Government rubbishes BASW claim over College funding

The government has denied claims that public funding made available to set up the College of Social Work is being used to recruit members to a trade union.

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The government has denied claims that public funding made available to set up the College of Social Work is being used to recruit members to a trade union.

The British Association of Social Workers (BASW) raised concerns about the relationship between the College and Unison in a letter to prime minister David Cameron on Monday.

BASW said the College, which has received £5m in seed funding from the government, was offering its £270 membership to members of Unison for only £60. This was, in effect, “establishing a new quango that will act as a recruiting body to attract new members to the trade union”, BASW claimed.

BASW chief executive Hilton Dawson added: “While David Cameron calls for ‘more transparency in public procurement’ and attacks the Labour Party’s trade union links, his education and health ministers have sanctioned the use of taxpayer money in secret deals that will benefit Unison and sustain the sort of quango the government said should be abolished.”

But a spokesperson for the Department for Education (DfE) responded: “The claims made by BASW are not accurate. The Social Care Institute for Excellence (Scie) [which is facilitating development of the College] is a registered charity and a company limited by guarantee, not a part of government.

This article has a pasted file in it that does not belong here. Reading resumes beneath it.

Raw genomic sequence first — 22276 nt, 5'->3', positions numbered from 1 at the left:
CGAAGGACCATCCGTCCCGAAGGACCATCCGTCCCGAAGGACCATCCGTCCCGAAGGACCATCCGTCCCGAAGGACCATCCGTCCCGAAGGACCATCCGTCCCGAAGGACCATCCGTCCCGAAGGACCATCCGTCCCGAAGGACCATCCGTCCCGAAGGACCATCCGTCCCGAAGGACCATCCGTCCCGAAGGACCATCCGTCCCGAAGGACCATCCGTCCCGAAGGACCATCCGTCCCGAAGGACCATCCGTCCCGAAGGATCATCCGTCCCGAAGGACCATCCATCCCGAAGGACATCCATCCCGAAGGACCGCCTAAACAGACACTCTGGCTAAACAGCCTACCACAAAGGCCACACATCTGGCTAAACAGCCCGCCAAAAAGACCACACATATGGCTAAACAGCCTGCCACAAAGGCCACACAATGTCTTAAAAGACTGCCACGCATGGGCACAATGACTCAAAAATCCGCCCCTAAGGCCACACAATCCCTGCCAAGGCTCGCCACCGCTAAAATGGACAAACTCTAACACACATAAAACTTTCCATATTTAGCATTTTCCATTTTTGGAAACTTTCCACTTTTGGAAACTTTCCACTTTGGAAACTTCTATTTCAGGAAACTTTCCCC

“The College similarly will be self-funding, accountable to its members with no core funding from government.

“Government is funding start-up and is not engaged in negotiation with Unison – this is a matter for the College. We understand that discussions with Unison are solely about a joint membership offer to the mutual benefit of both organisations’ members.”

The spokesperson added that there were no arrangements in place for Unison to financially subsidise the College or Scie.

In the letter to Cameron, BASW also asked why there had not been a “transparent tendering process” for the original contract to develop the College and for the provision of its trade union services.

The DfE spokesperson said: “Scie was asked by government to facilitate the establishment of the College and awarded grants for this work after an options appraisal that identified them as the only suitable organisation for the work.”

The College and Scie invited proposals for the provision of membership services from interested unions and BASW. On the basis of proposals received, the interim board of the College decided to pursue further discussions with Unison.”

BASW also accused ministers of failing to tender for the £1m contract to administer the £25m annual Social Work Education Grant from 2012, which has been awarded to the College.

The DfE said it had considered a “range of options” for the continuing administration of the grant and concluded that the College was the only sector organisation in a position to take on this work after the abolition of the General Social Care Council in July 2012.

It said Unison would have no influence over the administration of the grant. BASW and the College were, until recently, working towards a merger of their two organisations.

However, talks broke down in mid-September, partly due to the union issue. BASW launched its own arm’s length trade union at the beginning of September.

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